There are [several] programs that we use to detect AI-produced content that aren’t 100 percent accurate, but they’re pretty good. You’ve got to be careful because there is always a story … I saw a headline about how the Declaration of Independence came up as AI. It has to be taken with a grain of salt, but if I saw someone was constantly handing in material that our AI detectors were flagging, that [would] require follow-up.

Set Price quote about interns using artificial intelligence in their jobs, but making sure to disclose its use to supervisors.

I had a meeting just the other day with a lawyer who was saying, “Why can’t I just have a person in my office [producing] content for my website for pennies on the dollar?” So, we ran our AI detector, and it was flagging all kinds of content. I thought, maybe it’s nothing. The program isn’t entirely accurate, but then we took a meeting with them, and they told us, yes, they were using AI.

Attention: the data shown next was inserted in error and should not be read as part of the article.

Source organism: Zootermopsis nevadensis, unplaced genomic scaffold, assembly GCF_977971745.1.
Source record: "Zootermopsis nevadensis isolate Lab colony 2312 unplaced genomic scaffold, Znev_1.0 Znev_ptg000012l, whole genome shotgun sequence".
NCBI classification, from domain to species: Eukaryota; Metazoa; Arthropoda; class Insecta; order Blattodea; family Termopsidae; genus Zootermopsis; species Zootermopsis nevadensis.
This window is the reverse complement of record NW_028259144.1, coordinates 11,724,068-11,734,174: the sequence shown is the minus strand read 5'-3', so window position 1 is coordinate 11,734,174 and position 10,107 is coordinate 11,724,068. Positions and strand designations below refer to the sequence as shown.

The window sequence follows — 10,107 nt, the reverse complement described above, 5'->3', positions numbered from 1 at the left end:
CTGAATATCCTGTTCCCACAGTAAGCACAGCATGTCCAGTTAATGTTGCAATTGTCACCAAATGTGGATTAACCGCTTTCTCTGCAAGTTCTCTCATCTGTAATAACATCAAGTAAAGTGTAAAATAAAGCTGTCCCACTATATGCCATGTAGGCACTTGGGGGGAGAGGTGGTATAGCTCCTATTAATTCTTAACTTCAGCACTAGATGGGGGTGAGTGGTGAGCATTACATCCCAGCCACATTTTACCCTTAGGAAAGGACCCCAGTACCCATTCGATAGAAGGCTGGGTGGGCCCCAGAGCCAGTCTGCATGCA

But there are other uses that are less problematic. [If] someone hands you something and you read it and it sounds good, does it really matter that it comes from AI? This is the case for many kinds of internal documents like employee manuals. Do you really care if you plagiarize an employee manual? I don’t. As a business owner, I want the best possible employee manual. As a starting point, I think it could be incredibly valuable.

Even in this case, though, some thought has to be put into it. A document created with a simple search and a couple of hours of work … the quality is not going to be there, and that’s going to have consequences.